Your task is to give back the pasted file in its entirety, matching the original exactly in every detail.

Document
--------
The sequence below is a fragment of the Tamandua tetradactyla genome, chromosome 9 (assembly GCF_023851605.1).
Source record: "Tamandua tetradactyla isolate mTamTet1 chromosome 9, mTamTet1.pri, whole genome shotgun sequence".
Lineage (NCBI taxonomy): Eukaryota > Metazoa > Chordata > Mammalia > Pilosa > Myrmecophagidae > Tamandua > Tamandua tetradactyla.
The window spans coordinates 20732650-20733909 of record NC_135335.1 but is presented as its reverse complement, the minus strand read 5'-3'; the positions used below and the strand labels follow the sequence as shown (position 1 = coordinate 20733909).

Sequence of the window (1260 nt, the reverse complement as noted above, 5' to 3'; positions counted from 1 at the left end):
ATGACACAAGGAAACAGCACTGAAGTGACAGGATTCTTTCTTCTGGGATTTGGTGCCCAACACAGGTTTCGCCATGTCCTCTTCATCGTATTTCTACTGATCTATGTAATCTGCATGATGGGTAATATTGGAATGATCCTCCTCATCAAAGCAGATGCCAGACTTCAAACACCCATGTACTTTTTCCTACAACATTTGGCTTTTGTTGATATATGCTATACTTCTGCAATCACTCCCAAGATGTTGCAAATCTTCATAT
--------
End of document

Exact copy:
The sequence below is a fragment of the Tamandua tetradactyla genome, chromosome 9 (assembly GCF_023851605.1).
Source record: "Tamandua tetradactyla isolate mTamTet1 chromosome 9, mTamTet1.pri, whole genome shotgun sequence".
Lineage (NCBI taxonomy): Eukaryota > Metazoa > Chordata > Mammalia > Pilosa > Myrmecophagidae > Tamandua > Tamandua tetradactyla.
The window spans coordinates 20732650-20733909 of record NC_135335.1 but is presented as its reverse complement, the minus strand read 5'-3'; the positions used below and the strand labels follow the sequence as shown (position 1 = coordinate 20733909).

Sequence of the window (1260 nt, the reverse complement as noted above, 5' to 3'; positions counted from 1 at the left end):
ATGACACAAGGAAACAGCACTGAAGTGACAGGATTCTTTCTTCTGGGATTTGGTGCCCAACACAGGTTTCGCCATGTCCTCTTCATCGTATTTCTACTGATCTATGTAATCTGCATGATGGGTAATATTGGAATGATCCTCCTCATCAAAGCAGATGCCAGACTTCAAACACCCATGTACTTTTTCCTACAACATTTGGCTTTTGTTGATATATGCTATACTTCTGCAATCACTCCCAAGATGTTGCAAATCTTCATAT